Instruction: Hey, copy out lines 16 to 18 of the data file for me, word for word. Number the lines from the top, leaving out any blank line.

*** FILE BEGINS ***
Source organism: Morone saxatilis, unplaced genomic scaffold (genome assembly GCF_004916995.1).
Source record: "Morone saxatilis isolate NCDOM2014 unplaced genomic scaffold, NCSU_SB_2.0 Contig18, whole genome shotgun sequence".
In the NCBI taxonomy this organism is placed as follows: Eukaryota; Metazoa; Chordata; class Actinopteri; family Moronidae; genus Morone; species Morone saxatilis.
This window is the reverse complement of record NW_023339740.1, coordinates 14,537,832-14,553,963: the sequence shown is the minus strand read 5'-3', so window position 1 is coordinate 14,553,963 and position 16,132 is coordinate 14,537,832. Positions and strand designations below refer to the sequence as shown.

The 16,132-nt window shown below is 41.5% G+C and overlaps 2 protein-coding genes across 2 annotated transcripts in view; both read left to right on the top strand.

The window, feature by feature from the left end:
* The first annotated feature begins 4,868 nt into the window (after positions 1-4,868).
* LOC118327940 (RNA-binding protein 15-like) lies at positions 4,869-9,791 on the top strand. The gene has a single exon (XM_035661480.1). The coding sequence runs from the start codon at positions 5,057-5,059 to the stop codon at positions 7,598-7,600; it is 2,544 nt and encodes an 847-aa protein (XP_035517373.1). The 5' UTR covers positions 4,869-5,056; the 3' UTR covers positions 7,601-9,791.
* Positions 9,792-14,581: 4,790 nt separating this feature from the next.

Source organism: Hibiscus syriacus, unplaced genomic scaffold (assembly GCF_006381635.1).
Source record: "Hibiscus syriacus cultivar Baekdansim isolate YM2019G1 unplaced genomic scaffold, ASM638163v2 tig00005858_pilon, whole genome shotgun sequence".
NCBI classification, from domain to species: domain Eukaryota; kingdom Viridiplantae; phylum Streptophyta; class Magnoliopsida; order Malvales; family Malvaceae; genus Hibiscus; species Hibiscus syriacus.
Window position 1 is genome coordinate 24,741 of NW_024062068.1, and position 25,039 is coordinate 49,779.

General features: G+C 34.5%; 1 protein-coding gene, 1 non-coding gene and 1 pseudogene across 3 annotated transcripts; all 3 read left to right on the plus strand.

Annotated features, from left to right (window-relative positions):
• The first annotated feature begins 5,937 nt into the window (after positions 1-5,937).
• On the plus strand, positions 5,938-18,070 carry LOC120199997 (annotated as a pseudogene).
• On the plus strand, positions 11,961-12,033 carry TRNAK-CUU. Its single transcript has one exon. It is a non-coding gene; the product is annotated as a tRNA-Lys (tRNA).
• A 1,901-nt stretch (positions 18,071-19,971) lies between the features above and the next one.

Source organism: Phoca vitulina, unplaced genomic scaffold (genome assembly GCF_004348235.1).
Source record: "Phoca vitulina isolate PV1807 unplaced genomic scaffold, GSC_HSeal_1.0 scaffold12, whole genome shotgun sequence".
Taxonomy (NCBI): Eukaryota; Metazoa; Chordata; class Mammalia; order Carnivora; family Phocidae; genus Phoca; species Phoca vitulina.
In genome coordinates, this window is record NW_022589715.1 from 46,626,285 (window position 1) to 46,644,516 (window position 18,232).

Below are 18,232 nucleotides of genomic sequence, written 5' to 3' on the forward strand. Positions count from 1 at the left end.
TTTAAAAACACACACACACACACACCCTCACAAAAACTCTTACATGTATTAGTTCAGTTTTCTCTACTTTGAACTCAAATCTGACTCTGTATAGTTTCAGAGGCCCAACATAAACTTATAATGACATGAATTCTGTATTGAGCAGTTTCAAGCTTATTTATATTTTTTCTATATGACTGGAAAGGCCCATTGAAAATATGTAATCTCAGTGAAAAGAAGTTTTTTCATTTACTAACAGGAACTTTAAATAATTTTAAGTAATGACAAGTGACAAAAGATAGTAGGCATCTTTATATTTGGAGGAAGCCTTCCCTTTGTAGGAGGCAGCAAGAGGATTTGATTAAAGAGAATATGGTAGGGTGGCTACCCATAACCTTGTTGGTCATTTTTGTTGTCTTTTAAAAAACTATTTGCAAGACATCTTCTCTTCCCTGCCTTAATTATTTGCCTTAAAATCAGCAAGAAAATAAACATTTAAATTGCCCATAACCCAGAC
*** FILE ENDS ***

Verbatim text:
• The first annotated feature begins 5,937 nt into the window (after positions 1-5,937).
• On the plus strand, positions 5,938-18,070 carry LOC120199997 (annotated as a pseudogene).
• On the plus strand, positions 11,961-12,033 carry TRNAK-CUU. Its single transcript has one exon. It is a non-coding gene; the product is annotated as a tRNA-Lys (tRNA).